Q: Can I move out of the state with my kids?

A: There is a lot of desire to move out of the golden state for various reasons, i.e., COVID-19, new jobs, a new relationship, or simply a lower cost of living, to name a few. If you are no longer with the parent of your child, move away rules could affect you. Keep in mind, parents are always allowed to move; the issue is whether the moving parent can take the child with them. That little variation changes everything, right?

If either parent wants to move away with the child(ren), here is what you
need to know.

First and foremost, are there current custody and visitation orders? ANY move that materially changes the other parent’s ability to visit with the child(ren) requires an agreement between the parents or orders (permission) from the court. This could be a move as close as 20 miles to as far away as 2,000 miles — a move to a neighboring county or across the country.

Getting permission from the court sounds easy enough and certainly can be done, but it is a complicated legal process. In fact, it is one of the most complex issues that we deal with in family law. Without an agreement, moveaways typically involve an in-depth evaluation by a psychologist and a court trial. You read that correctly, a psychologist indeed will evaluate all parties involved in a move-away request, that includes both parents, the child(ren), roommates, significant others, family members, etc. The judge will not make a ruling without the report of the expert evaluator. Said evaluator and any other witnesses can be called to testify and evidence can be entered at trial in support of a parent’s request or in support of the opposition.

Count on the process taking at least six months. And don’t forget that the child(ren) CANNOT move before the court makes its decision. Both the court and the evaluator are going to look at some factors to decide whether the child(ren) can move. These include:

  1. The reason for the proposed move;
  2. The child(ren)’s interest in stability and continuity in the custodial arrangement;
  3. The distance of the move;
  4. The age of the child(ren);
  5. The child(ren)’s relationship with both parents;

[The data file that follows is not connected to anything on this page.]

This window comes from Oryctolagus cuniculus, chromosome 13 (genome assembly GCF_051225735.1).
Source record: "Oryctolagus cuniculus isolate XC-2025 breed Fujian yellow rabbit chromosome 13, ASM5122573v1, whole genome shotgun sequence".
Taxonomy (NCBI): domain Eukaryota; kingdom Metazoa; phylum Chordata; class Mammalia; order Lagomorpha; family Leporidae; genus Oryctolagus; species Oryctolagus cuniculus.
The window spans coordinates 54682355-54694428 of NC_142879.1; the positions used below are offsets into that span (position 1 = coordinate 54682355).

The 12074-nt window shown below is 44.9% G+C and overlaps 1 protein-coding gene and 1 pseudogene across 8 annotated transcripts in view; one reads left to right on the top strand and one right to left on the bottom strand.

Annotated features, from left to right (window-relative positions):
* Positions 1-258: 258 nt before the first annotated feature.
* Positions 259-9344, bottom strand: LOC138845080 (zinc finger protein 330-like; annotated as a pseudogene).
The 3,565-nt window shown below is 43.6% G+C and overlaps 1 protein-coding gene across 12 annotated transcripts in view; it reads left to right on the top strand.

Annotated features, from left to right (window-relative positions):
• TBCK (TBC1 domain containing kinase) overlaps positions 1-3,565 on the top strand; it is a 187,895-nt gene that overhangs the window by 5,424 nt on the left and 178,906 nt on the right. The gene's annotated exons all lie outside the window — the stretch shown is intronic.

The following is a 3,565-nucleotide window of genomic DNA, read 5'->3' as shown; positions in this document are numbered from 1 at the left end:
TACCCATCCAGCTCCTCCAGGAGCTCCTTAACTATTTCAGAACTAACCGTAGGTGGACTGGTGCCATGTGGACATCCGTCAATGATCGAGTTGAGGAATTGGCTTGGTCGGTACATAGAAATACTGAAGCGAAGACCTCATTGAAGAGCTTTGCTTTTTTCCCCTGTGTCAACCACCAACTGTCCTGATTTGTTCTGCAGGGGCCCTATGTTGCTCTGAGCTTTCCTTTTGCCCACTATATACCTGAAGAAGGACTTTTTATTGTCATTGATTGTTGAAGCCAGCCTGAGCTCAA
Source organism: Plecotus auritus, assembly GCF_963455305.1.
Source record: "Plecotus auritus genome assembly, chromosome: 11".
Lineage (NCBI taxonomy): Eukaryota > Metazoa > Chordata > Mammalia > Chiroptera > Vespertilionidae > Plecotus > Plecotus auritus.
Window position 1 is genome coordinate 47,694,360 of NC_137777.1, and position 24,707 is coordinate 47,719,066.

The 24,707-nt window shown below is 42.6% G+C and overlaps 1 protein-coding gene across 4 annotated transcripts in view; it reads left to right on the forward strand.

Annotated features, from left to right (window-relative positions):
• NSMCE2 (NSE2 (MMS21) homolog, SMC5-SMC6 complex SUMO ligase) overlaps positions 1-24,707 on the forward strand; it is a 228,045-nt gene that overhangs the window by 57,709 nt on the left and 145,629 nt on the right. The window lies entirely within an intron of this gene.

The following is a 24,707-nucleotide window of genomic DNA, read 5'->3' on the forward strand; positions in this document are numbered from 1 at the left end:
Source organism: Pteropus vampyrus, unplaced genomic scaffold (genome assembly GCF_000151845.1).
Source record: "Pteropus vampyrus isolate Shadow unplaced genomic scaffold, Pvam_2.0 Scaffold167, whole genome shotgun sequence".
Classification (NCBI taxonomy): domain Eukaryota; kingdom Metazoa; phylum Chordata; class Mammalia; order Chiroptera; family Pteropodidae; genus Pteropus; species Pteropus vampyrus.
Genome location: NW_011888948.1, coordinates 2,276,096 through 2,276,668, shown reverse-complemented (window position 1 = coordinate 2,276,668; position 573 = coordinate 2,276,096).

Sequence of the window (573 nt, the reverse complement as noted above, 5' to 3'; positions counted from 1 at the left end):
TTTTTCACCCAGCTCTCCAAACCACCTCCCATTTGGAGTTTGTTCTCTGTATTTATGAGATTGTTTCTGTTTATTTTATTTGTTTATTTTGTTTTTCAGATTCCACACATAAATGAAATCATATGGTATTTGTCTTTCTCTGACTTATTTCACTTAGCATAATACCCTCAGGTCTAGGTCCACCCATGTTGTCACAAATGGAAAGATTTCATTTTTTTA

6. The relationship between the parents, including, but not limited to, their ability to communicate and cooperate effectively and their willingness to put the interests of the child(ren) above their individual interests;
  7. The wishes of the child(ren) if they are mature enough for such an inquiry to be appropriate;
  8. The extent to which the parents currently are sharing custody;
  9. The child(ren)’s community ties;
  10. The child(ren)’s health and educational needs; and
  11. The child(ren)’s circle of friends, social network, etc.

As soon as you are considering a move, come see us at MFLG to develop a plan, whether you need help proposing an agreement or filing a request with the court. When you wait until the last minute, you can lose your potential opportunities if you want to accept a new or better job, you may miss deadlines to register the child(ren) at their new school. Alternatively, if you already accepted the job, acquired housing, registered at the new schools or daycare, you can find yourself in a serious delay with monetary problems holding down two residences during lengthy litigation.

MFLG has handled simple move-aways as well as litigating move-aways in extreme custody battles. We will develop a plan with you and if necessary, aggressively litigate what is in the best interest of you and the child(ren). Call for a free consultation (951) 463-5594.

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Holly has an illustrious resume, filled with an impressive number of awards and professional recognition in the field of family law. Holly has appeared at thousands of family law hearings and trials and has represented over 500 clients in divorce and custody matters; but that is not the distinguishing characteristic that makes her unique or a great attorney.